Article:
Aarhus University Seal

Pilot project on operations management creates sense of community and increases knowledge sharing

In just 12 weeks, the Finance Centre at Health has developed and tested a new operations management model which provides a more detailed overview for managers and makes it possible to solve more tasks as a team.

Each morning for three and a half weeks, Team Leader Karsten Vraa Nielsen met with the five-member test team in front of the board to agree on who would solve which tasks.

As part of the process of improving work processes and creating a more detailed and coherent overview of operations, the administration’s management team (LEA) has launched four pilot projects focusing on process optimisation and operations management. One of these pilot projects is being carried out at the Finance Centre at Health, and the Finance Centre’s management and staff have taken up this challenge with a high level of commitment and enthusiasm. Over the course of 12 weeks, management and staff have worked with the consultancy firm Carve and created an operations management board which forms the basis for a new way of managing operations. Each morning for three and a half weeks, Team Leader Karsten Vraa Nielsen met with the five-member test team in front of the board to agree on who would solve which tasks.

“The operations board provides a visual presentation of the tasks we solve in the team, and the time we spend on the individual tasks. In this way, the board is also an important management tool for prioritising and dividing the tasks in the team,” Karsten Vraa Nielsen explains.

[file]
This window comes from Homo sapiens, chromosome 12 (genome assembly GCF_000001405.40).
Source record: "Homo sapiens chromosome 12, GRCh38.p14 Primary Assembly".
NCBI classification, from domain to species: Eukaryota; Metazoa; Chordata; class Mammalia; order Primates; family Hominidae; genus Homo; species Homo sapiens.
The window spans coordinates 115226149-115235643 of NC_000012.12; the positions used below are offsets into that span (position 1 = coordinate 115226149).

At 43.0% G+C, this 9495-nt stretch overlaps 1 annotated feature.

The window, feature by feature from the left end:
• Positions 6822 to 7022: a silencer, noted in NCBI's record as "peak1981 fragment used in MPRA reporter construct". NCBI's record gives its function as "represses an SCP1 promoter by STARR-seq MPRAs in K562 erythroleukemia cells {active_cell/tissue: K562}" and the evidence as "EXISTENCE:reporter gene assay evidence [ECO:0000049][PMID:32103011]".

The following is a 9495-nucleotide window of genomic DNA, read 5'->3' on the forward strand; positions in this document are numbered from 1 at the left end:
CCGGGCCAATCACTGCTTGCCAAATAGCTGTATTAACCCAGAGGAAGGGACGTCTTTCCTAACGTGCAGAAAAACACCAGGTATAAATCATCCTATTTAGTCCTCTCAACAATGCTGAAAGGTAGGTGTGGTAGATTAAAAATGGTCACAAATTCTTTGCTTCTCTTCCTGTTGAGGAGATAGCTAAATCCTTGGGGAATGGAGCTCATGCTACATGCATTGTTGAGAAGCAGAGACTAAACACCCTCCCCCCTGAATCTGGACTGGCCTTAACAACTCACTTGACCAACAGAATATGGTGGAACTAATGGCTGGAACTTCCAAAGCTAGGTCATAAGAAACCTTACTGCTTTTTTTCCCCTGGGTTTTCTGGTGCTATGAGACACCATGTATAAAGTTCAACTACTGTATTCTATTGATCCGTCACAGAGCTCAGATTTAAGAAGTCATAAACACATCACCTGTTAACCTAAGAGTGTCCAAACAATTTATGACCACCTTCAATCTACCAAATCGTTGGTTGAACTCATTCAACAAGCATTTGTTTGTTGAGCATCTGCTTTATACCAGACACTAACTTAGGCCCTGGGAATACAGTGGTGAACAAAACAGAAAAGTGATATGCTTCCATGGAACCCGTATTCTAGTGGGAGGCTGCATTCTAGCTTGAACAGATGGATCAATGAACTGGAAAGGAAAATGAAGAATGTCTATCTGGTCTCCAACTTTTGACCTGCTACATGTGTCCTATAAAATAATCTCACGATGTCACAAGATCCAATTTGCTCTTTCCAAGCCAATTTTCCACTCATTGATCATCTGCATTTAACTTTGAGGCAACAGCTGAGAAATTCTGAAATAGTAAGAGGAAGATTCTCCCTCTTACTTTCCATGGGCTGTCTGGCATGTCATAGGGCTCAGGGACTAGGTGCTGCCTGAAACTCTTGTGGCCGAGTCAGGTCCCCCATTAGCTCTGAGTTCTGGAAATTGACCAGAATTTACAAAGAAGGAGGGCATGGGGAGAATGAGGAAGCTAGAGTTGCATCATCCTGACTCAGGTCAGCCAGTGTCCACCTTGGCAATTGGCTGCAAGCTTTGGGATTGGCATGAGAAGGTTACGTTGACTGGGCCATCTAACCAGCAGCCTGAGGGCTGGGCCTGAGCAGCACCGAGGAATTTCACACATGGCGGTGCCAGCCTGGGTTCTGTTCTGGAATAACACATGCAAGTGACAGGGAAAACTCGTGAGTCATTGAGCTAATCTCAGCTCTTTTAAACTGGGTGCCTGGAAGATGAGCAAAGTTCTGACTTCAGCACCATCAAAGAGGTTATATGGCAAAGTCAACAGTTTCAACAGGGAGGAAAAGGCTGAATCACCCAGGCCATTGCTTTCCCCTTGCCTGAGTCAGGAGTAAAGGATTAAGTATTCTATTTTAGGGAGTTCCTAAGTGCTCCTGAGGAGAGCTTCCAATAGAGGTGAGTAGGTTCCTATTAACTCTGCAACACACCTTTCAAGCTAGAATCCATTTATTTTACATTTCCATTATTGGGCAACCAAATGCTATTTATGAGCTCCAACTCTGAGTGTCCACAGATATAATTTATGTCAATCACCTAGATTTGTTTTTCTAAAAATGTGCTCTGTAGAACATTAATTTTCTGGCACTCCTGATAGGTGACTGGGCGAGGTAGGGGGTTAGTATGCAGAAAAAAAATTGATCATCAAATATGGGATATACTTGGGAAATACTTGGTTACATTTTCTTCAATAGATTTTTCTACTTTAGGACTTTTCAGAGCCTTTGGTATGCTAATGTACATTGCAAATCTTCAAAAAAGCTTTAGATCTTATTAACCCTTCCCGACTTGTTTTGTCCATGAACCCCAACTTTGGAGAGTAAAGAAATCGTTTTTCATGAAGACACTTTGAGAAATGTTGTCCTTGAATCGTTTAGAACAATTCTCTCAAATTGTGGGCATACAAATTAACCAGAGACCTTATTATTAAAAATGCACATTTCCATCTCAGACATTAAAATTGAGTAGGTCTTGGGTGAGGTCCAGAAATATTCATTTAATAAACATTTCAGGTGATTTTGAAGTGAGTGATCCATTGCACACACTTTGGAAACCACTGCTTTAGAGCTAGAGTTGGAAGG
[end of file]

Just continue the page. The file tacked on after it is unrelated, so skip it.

Team meeting put into practice

(Subtitles are available in the player)

As part of the new operations management model more tasks are to be solved in collaboration.

"Until now the project finance administrators have worked alone on their tasks. As part of this pilot project, we have focused on the tasks where we could benefit from increased collaboration. This removes some of the pressure from the individual member of staff and makes it more flexible to move the workload, if a person has too much work,” says Karsten Vraa Nielsen and he continues:

“When we help each other solve the tasks, it also becomes apparent that we solve the tasks in different ways. Our unit has focused on establishing common procedures, and with this test, it has been necessary for us to invent common solutions. The way we are working with the new operations management model has given us a method of working with knowledge sharing and problem solving in a systematic, explicit way.”

When this pilot project ends, the Finance Centre at Health will continue to work on anchoring the results of the pilot project in the unit: “The pilot project has provided us with a system and a method which make it possible for us to work with operations management and improve our processes on an ongoing basis, and we will continue this work,” concludes Karsten Vraa Nielsen.

FACTS about the project

  • Before the test period began, the unit’s staff mapped the unit’s tasks and designed the operations board
  • The test period lasted three and a half weeks
  • The test team has eight members
  • Two status meetings are held each day. At these status meetings, the team leader divides the tasks, and the group addresses any challenges
  • On the operations board, it is possible for all to see who is working on what, and how much time it takes to complete the tasks.